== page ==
An impressive, vividly imagined saga that over its last two entries has begun showing signs of series fatigue. A good time...



After hammering hard at evil for the 15th time (Fatal Error, 2010, etc.), Repairman Jack puts his tools away.

In an author’s note, Wilson informs readers that in their collective hands they now “hold the final installment of the Repairman Jack series.” If so, it’s a rather melancholy valedictory. At the novel’s outset, though, here’s Jack full of beans, eager to get at his long-time nemesis, Rasalom, aka the One. This malevolent, monomaniacal lowlife heads a sinister organization known as the Order, whose self-appointed task it is to bring about the Change. While no one knows exactly what that entails, all right-thinking people view it as not for the better and quite sensibly want nothing to do with it. Ever-resourceful Jack has a plan, a typically all-in cast of the dice he hopes will rid the world of the One once and for all. By novel’s end, however, the world…but that would be telling. In between, just about everything that happens is dismaying to Jack and his friends. The Lady—as much the embodiment of good as Rasalom is of evil—has been killed twice, a third strike and she’s out of the game. Glaeken, Jack’s Merlin-like mentor, fades ever more noticeably. Is it possible, thinks Jack dispiritedly, that after thousands of years he’s down to his final months? Dawn Pickering continues to chase the baby Rasalom stole from her, all the while fearing her baby might have been rendered akin to Rosemary’s. And Weezy, poor girl, who’s had Jack’s back forever, is feeling the pangs of unrequited love. At length Jack lays down his climactic, high-power barrage against Rasalom and the Order, but when the smoke clears Good vs. Evil remains an unresolved contest, the smart money sitting on its hands.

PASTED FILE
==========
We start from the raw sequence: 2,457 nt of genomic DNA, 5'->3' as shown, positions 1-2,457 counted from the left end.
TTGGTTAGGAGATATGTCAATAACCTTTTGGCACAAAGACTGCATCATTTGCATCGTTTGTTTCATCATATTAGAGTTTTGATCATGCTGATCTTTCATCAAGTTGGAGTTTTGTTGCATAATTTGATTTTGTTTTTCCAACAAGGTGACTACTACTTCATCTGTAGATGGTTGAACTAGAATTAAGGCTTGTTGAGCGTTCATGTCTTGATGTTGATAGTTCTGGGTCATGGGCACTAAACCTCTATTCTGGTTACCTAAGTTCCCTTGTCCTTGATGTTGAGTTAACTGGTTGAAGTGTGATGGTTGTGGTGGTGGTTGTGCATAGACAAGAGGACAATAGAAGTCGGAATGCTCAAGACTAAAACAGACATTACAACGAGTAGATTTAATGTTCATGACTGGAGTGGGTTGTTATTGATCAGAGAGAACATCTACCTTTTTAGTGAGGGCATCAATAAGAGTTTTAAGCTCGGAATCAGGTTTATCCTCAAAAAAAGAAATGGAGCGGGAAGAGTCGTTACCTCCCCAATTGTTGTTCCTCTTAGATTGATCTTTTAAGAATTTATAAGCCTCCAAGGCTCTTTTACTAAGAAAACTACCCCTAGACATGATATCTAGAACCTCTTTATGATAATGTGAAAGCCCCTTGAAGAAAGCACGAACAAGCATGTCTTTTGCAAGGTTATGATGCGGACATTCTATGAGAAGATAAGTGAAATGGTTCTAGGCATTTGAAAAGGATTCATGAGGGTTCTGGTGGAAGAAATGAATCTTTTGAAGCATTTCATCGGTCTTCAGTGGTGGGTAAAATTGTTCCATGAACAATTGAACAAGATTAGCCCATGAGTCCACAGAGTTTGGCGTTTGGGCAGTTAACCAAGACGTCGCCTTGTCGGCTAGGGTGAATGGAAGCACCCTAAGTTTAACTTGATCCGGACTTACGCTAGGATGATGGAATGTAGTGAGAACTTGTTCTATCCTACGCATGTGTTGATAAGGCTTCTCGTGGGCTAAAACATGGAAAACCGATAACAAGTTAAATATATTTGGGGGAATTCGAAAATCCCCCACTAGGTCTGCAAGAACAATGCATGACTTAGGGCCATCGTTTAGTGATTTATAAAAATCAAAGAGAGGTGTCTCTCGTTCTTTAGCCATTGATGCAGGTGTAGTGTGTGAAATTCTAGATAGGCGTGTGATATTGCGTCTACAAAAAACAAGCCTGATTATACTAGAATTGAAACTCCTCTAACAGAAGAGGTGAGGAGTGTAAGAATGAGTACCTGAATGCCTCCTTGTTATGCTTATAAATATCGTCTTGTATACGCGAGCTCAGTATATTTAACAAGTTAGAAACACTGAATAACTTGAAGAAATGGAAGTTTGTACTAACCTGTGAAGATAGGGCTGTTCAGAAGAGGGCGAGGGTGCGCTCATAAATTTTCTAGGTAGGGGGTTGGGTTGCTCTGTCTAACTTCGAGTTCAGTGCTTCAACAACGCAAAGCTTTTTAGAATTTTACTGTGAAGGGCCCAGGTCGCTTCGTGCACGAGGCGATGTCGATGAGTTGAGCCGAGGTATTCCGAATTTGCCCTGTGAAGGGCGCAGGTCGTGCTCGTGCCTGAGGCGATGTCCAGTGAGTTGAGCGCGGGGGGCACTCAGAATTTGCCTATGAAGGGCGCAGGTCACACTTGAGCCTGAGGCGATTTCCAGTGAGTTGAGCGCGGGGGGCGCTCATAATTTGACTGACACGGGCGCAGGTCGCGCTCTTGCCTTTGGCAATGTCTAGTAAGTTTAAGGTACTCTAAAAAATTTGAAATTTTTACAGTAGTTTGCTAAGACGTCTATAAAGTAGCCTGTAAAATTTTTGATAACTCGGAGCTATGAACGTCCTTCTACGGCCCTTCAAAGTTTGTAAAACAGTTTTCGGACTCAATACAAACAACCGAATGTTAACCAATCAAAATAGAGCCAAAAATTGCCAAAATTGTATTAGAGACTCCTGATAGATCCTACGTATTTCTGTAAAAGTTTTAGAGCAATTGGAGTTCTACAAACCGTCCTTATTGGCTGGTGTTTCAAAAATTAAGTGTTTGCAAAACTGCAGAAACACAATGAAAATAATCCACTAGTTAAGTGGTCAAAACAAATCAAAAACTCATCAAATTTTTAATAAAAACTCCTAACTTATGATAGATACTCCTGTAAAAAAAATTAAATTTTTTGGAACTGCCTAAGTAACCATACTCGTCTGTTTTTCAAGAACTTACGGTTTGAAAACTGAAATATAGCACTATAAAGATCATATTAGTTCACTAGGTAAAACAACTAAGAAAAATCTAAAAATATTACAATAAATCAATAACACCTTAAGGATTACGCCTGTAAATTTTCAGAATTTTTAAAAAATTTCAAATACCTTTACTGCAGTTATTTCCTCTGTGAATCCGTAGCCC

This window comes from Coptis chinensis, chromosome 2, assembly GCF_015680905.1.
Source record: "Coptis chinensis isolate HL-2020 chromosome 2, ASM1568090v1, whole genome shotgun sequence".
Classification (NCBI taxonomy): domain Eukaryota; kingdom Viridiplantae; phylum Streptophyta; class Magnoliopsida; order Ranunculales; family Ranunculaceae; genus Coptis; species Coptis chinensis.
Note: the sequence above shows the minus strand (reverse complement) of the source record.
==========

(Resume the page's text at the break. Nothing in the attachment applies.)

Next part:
An impressive, vividly imagined saga that over its last two entries has begun showing signs of series fatigue. A good time to end it.

Pub Date: Oct. 11, 2011

ISBN: 978-0-765-32283-8

Page Count: 336

Publisher: Tor

Review Posted Online: Sept. 28, 2011

Kirkus Reviews Issue: Oct. 15, 2011

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A kicky, kinky, wildly inventive 21st-century mashup with franker language and a higher body count than Hamlet.

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Manic parodist Moore, fresh off a season in 1947 San Francisco (Noir, 2018), returns with a rare gift for Shakespeare fans who think A Midsummer Night’s Dream would be perfect if only it were a little more madcap.

Cast adrift by pirates together with his apprentice, halfwit giant Drool, and Jeff, his barely less intelligent monkey, Pocket of Dog Snogging upon Ouze, jester to the late King Lear, washes ashore in Shakespeare’s Athens, where Cobweb, a squirrel by day and fairy by night, takes him under her wing and other parts. Soon after he encounters Robin Goodfellow (the Puck), jester to shadow king Oberon, and Nick Bottom and the other clueless mechanicals rehearsing Pyramus and Thisby in a nearby forest before they present it in celebration of the wedding of Theseus, Duke of Athens, to Hippolyta, the captive Amazon queen who’s captured his heart, Pocket (The Serpent of Venice, 2014, etc.) finds Robin fatally shot by an arrow. Suspected briefly of the murder himself, he’s commissioned, first by Hippolyta, then by the unwitting Theseus, to identify the Puck’s killer. Oh, and Egeus, the Duke’s steward, wants him to find and execute Lysander, who’s run off with Egeus’ daughter, Hermia, instead of marrying Helena, who’s in love with Demetrius. As English majors can attest, a remarkable amount of this madness can already be found in Shakespeare’s play. Moore’s contribution is to amp up the couplings, bawdy language, violence, and metatextual analogies between the royals, the fairies, the mechanicals, his own interloping hero, and any number of other plays by the Bard.